Diferenzas entre revisións de «Glándula do sal»

 
== En réptiles ==
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The need for salt excretion in reptiles (such as [[marine iguana]]s and [[sea turtle]]s) and birds (such as [[petrel]]s and [[albatross]]es) reflects their having much less efficient [[kidney]]s than mammals, as marine mammal kidneys can deal with sea-water.<ref>{{cite web|url=http://www.ansci.cornell.edu/plants/adapt/salt.html |title=Plants Poisonous to Livestock - Cornell University Department of Animal Science |publisher=Ansci.cornell.edu |accessdate=2011-07-14}}</ref> Unlike the [[skin]] of [[amphibian]]s, that of reptiles and birds is impermeable to salt, preventing its release.<ref name="Hazard">{{cite book | last = Hazard | first = Lisa C. | title = Sodium and Potassium Secretion by Iguana Salt Glands | work = Iguanas: Biology and Conservation | publisher = University of California Press | pages = 84–85 | year = 2004 | isbn = 978-0-520-23854-1 }}</ref>
 
TheA neednecesidade forde saltexcreción excretionde insales reptilesen réptiles (suchcomo as [[marine iguana mariña|iguanas mariñas]]s ande [[seatartarugas turtlemariñas]]s) ande birdsaves (suchcomo as [[petrelpardela]]s ande [[albatrossalbatros]]es) reflectsreflicte theirque havingteñen much less efficientuns [[kidneyril]]ses thanmoito mammalsmenos eficientes que os dos mamíferos, asxa marineque mammalos kidneysriles candos deal[[mamíferos withmariños]] sea-waterpoden tratar a auga do mar.<ref>{{cite web|url=http://www.ansci.cornell.edu/plants/adapt/salt.html |title=Plants Poisonous to Livestock - Cornell University Department of Animal Science |publisher=Ansci.cornell.edu |accessdate=2011-07-14}}</ref> UnlikeA thediferenza da [[skinpel]] ofdos [[amphibiananfibios]]s, thata ofdos reptilesréptiles ande birdsaves isé impermeable toao saltsal, preventingimpedindo a itssúa releaseliberación.<ref name="Hazard">{{cite book | last = Hazard | first = Lisa C. | title = Sodium and Potassium Secretion by Iguana Salt Glands | work = Iguanas: Biology and Conservation | publisher = University of California Press | pages = 84–85 | year = 2004 | isbn = 978-0-520-23854-1 }}</ref>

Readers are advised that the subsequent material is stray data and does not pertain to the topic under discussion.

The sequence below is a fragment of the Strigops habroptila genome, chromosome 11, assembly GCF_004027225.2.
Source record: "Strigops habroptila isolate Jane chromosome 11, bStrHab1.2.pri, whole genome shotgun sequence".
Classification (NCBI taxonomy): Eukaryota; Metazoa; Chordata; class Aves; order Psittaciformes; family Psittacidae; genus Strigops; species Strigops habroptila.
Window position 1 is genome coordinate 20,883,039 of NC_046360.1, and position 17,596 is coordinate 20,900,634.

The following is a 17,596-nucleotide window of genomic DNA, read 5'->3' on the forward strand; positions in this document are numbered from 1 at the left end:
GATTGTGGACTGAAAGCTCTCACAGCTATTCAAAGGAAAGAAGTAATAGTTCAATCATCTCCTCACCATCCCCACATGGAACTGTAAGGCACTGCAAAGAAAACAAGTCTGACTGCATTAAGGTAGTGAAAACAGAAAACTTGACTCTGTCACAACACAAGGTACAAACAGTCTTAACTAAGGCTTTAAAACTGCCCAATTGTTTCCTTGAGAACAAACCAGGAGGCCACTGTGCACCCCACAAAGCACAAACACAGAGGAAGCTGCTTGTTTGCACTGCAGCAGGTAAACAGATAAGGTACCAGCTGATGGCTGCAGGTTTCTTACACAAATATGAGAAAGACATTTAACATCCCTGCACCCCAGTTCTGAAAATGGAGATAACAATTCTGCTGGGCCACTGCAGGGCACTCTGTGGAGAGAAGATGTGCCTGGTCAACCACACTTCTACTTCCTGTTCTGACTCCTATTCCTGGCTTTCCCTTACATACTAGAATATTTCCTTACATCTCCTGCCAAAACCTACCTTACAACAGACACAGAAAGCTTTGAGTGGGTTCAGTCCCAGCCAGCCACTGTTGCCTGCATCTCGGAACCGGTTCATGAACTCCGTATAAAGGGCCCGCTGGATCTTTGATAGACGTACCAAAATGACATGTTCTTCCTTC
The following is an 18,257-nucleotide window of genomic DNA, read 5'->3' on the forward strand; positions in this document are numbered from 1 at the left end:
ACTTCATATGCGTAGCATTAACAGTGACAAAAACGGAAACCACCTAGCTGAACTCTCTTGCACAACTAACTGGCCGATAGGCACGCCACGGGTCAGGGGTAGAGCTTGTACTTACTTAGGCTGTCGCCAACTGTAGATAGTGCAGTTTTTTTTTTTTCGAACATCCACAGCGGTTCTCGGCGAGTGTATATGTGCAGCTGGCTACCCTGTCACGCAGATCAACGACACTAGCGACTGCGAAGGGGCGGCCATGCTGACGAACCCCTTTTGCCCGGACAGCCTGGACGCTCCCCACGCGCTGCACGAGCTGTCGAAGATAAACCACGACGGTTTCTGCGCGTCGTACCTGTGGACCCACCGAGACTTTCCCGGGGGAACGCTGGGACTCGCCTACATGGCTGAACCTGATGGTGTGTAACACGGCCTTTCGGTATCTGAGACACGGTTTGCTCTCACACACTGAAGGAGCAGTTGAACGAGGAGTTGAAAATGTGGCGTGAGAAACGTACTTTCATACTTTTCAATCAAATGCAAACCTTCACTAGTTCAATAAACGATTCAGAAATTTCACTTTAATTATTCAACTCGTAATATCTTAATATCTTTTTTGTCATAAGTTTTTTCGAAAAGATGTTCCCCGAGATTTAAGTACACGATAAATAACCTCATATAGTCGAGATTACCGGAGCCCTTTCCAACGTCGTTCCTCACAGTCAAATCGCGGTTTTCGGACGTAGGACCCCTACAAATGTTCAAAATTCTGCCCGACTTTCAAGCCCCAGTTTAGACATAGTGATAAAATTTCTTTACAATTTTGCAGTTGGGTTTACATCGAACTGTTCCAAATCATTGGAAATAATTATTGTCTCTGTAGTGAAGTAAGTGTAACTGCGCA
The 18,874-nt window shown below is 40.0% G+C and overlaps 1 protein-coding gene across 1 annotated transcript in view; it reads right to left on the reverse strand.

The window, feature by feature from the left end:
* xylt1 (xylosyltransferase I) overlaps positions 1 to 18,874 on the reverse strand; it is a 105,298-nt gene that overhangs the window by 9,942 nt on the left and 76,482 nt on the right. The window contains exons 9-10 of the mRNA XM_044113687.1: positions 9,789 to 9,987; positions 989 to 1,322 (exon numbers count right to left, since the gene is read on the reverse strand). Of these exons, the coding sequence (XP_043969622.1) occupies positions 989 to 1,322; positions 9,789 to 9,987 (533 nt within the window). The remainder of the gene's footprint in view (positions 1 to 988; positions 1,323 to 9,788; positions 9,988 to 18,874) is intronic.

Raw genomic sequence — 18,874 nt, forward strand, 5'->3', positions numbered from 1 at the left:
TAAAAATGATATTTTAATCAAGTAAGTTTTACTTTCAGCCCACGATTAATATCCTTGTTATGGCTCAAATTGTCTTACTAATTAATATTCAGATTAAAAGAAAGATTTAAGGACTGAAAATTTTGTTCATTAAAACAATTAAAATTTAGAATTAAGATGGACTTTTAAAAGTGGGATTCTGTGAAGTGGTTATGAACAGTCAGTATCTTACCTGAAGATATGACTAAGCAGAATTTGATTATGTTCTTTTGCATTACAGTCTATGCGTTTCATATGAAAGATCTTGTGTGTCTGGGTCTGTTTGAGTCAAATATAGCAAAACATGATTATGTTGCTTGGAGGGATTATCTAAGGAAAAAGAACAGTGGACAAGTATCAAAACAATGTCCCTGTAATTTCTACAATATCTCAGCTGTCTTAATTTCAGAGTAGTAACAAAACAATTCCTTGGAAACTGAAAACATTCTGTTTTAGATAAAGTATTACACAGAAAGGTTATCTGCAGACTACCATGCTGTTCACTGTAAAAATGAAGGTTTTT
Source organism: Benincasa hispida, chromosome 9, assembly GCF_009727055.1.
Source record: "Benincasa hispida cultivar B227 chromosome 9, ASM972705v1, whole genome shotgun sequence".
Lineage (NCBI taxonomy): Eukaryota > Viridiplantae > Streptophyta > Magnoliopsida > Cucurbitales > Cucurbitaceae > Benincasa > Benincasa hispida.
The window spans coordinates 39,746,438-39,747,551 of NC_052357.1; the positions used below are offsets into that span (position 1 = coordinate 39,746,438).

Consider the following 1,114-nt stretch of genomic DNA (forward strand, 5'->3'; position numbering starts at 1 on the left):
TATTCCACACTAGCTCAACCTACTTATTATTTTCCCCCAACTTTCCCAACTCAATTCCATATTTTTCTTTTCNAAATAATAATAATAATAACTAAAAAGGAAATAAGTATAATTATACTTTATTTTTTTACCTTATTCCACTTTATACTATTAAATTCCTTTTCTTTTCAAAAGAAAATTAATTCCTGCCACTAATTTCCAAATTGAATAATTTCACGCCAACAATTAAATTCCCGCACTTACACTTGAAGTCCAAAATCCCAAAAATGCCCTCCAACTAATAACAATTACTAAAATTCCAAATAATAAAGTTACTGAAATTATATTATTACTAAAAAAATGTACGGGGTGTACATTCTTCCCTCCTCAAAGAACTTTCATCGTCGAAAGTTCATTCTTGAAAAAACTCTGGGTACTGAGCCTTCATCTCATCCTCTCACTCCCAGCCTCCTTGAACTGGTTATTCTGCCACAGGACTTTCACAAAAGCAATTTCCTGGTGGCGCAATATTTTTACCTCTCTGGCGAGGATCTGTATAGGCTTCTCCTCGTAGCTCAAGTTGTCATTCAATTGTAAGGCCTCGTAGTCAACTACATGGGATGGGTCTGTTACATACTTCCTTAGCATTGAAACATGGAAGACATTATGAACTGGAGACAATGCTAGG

The evolution of a salt gland in early reptiles and birds allowed them to eat aquatic plants and animals with high salt concentrations. This evolutionary development does not account for the gland in [[elasmobranchs]], suggesting [[convergent evolution]].
 
A evolución das glándulas de sal nos primeiros réptiles e aves permitiulles comer plantas acuáticas e animais con altas concentracións de sal. Este desenvolvemento evolutivo non explica as glándulas dos [[elasmobranquios]], seguramente orixinadas por [[converxencia evolutiva]].
 
Algunhas teorías suxiren que os condutos lacrimais dos mamíferos e as [[glándula sudorípara|glándulas sudoríparas]] pode ser relacionados evoltivamente coas glándulas do sal.
 
Some theories suggest [[mammal]]ian [[tear duct]]s and [[sweat gland]]s may be evolutionarily related to salt glands. While human tears are high in [[potassium]], most [[phylogeny|phylogeneticists]] disagree with the association.{{Citation needed|date=September 2011}}
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